Screw it, I gave him the proper number. He completed the purchase as though I were buying a sack of potatoes. Next.
The box was definitely rectangular, leaning against our garage door in the late afternoon light. It had been an anxious three weeks or so awaiting its arrival–certainly sufficient time to justify a call or two to North Carolina. Not to worry, some components coming in had not yet arrived. But now it was here.
Rectangular yes, but disturbingly small. I did tell them that I wanted two wheels, didn’t I? Or wheels at all?
An exploratory incision with a kitchen knife solved the mystery: within lay a three dimensional embrace of perfection. On top were the anodized rims with tires applied, then the frame with the fork turned back on itself–does that hurt?–and handlebars turned 90 degrees, and the pedals in a well secured little sack. A perfect fit. And the frame–an absolutely gorgeous metallic blue with yellow and red accents. On the seat tube and down tubes, beautifully contrasting, was painted ‘DeRosa.’
Just to move this along, let me say that initial assembly was very straightforward. Everything was already oiled and greased. A little wrench work had me a complete bicycle, save for two airless tires. I knew that I’d need some fine tuning on the set up to arrive at the most comfortable and efficient orientation of the riding position, but there was time for that later. Make some rough measurements for now. Inflate those tires to a little more than 100 psi, and I was ready to go.
At the time we lived on a momentary flattening of a long hill. I walked the bike up to the head of the driveway, for the first time hearing the distinct pinging sound of the tightly trued spokes finding their equilibrium. I didn’t yet have proper biking shoes–ones with a bulbous cleat on the ball that locks with the peddle–but I could still get a running shoe into the toe clip and cinch it down.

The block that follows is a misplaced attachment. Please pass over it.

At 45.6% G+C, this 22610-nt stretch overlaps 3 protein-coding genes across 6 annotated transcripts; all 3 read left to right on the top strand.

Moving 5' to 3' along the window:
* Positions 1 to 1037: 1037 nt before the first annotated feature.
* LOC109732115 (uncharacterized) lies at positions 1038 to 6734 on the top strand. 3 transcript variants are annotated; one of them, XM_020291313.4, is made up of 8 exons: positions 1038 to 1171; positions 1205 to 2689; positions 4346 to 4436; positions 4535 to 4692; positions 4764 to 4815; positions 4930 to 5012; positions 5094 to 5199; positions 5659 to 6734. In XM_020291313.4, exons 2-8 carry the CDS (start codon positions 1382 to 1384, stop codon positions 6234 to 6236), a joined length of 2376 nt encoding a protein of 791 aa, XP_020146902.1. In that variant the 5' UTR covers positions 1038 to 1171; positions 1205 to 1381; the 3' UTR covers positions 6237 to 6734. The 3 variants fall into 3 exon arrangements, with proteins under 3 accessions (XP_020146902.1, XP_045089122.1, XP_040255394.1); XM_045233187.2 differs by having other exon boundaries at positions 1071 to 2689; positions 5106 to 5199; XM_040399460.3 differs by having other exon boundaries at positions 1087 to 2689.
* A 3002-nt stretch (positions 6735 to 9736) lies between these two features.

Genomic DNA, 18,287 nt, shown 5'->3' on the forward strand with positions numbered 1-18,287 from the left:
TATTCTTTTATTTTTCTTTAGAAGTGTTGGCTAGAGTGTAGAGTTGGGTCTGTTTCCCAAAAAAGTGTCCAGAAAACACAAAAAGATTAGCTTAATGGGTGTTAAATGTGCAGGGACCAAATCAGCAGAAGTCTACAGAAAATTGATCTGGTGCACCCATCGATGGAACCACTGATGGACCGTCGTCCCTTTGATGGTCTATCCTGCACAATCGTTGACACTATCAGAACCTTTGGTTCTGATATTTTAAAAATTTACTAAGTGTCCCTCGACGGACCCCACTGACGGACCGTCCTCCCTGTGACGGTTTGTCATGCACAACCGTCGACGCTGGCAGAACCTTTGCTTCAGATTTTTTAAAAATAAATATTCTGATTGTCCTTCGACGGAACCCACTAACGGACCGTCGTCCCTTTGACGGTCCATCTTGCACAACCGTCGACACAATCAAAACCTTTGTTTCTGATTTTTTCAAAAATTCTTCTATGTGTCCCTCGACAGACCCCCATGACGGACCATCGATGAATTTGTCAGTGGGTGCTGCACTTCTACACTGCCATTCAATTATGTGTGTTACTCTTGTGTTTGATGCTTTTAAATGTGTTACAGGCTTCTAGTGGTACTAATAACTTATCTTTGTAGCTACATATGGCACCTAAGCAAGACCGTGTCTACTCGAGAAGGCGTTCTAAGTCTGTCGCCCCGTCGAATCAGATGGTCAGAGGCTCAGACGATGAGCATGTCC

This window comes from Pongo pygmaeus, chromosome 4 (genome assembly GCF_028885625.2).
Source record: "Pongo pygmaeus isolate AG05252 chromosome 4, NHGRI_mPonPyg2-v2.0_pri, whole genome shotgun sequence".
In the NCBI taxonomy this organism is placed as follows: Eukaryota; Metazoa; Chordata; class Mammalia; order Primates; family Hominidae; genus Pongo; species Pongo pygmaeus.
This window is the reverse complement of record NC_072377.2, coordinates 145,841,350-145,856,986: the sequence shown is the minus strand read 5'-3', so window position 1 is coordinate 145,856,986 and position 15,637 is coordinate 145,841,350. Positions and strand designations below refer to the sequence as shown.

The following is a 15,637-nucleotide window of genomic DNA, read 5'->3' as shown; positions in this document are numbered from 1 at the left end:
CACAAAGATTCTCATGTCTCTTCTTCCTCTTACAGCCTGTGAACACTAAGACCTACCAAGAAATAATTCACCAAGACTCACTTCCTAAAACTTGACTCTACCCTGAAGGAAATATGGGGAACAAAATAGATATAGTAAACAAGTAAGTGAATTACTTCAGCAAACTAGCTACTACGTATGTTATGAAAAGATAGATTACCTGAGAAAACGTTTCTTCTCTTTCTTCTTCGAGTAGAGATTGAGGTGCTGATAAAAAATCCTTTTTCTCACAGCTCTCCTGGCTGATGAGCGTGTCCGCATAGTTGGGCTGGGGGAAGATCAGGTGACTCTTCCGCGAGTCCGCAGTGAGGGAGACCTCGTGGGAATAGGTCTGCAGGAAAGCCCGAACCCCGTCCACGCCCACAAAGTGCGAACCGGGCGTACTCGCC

I mounted up and coasted downhill. Never had so many things felt simultaneously so wrong and so right. The wrong was that the bike was so light that I felt jittery. The right was that the bike was so light that when I turned at the bottom of the hill to climb back home I was stunned by how I felt one with the machine. The various sounds–clicks, dérailleur shifts, front sprocket shifts–were mechanical precision. It was amazing.
A few weeks later I found some proper shoes–Italian Vittoria size 42 I recall. The shoe cleat fit perfectly into the clips and onto the pedals. With this set up, one was truly one with the bike. I never learned that trick of keeping ones feet in the pedals and balancing the bike at a stop sign–impressive, handy, but with what I would imagine to be a frightening learning curve. So for me, an approaching stop did require some thought as to which strap was to be loosened so I could start wiggling my foot out. Few things were more mortifying than to be with a group and not get your foot out in time, falling sideways into a friend, and worst of all, thus creating a chain reaction taking down two or three people. Very poor form
Minnesota and Wisconsin are magnificent for biking, something not fully appreciated until one moves to another locale, as I was eventually to do. But for now, the car-width shoulders–for snow plowing–and the relatively sparse traffic on the county roads made for ideal riding conditions.